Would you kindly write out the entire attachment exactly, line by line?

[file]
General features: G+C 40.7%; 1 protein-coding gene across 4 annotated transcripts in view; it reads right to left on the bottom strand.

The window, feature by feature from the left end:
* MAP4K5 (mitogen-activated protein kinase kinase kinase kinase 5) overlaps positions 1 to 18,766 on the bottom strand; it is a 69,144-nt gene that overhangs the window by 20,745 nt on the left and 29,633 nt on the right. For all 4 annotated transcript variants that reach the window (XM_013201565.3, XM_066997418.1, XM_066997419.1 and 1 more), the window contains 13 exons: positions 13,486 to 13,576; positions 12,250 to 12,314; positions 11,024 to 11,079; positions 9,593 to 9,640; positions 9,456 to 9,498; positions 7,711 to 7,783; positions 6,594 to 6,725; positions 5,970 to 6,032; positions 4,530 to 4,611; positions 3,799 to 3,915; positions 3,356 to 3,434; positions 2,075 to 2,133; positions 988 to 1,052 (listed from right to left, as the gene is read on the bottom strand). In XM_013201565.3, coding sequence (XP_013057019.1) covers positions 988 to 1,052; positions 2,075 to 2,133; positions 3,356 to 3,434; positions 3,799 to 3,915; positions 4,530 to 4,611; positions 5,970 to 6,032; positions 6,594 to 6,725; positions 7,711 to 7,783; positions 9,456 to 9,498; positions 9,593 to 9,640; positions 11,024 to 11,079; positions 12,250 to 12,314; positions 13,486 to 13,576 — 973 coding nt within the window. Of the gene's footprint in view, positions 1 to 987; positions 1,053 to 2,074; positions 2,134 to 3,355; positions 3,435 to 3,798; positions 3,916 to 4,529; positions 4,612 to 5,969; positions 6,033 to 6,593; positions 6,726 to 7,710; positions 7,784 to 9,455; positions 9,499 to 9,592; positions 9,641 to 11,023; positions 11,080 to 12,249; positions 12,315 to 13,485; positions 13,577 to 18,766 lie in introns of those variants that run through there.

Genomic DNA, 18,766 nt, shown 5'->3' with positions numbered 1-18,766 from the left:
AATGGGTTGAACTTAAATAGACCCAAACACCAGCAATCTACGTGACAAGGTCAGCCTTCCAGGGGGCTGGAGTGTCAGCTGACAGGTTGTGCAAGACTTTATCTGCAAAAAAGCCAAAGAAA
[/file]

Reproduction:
General features: G+C 40.7%; 1 protein-coding gene across 4 annotated transcripts in view; it reads right to left on the bottom strand.

The window, feature by feature from the left end:
* MAP4K5 (mitogen-activated protein kinase kinase kinase kinase 5) overlaps positions 1 to 18,766 on the bottom strand; it is a 69,144-nt gene that overhangs the window by 20,745 nt on the left and 29,633 nt on the right. For all 4 annotated transcript variants that reach the window (XM_013201565.3, XM_066997418.1, XM_066997419.1 and 1 more), the window contains 13 exons: positions 13,486 to 13,576; positions 12,250 to 12,314; positions 11,024 to 11,079; positions 9,593 to 9,640; positions 9,456 to 9,498; positions 7,711 to 7,783; positions 6,594 to 6,725; positions 5,970 to 6,032; positions 4,530 to 4,611; positions 3,799 to 3,915; positions 3,356 to 3,434; positions 2,075 to 2,133; positions 988 to 1,052 (listed from right to left, as the gene is read on the bottom strand). In XM_013201565.3, coding sequence (XP_013057019.1) covers positions 988 to 1,052; positions 2,075 to 2,133; positions 3,356 to 3,434; positions 3,799 to 3,915; positions 4,530 to 4,611; positions 5,970 to 6,032; positions 6,594 to 6,725; positions 7,711 to 7,783; positions 9,456 to 9,498; positions 9,593 to 9,640; positions 11,024 to 11,079; positions 12,250 to 12,314; positions 13,486 to 13,576 — 973 coding nt within the window. Of the gene's footprint in view, positions 1 to 987; positions 1,053 to 2,074; positions 2,134 to 3,355; positions 3,435 to 3,798; positions 3,916 to 4,529; positions 4,612 to 5,969; positions 6,033 to 6,593; positions 6,726 to 7,710; positions 7,784 to 9,455; positions 9,499 to 9,592; positions 9,641 to 11,023; positions 11,080 to 12,249; positions 12,315 to 13,485; positions 13,577 to 18,766 lie in introns of those variants that run through there.

Genomic DNA, 18,766 nt, shown 5'->3' with positions numbered 1-18,766 from the left:
AATGGGTTGAACTTAAATAGACCCAAACACCAGCAATCTACGTGACAAGGTCAGCCTTCCAGGGGGCTGGAGTGTCAGCTGACAGGTTGTGCAAGACTTTATCTGCAAAAAAGCCAAAGAAA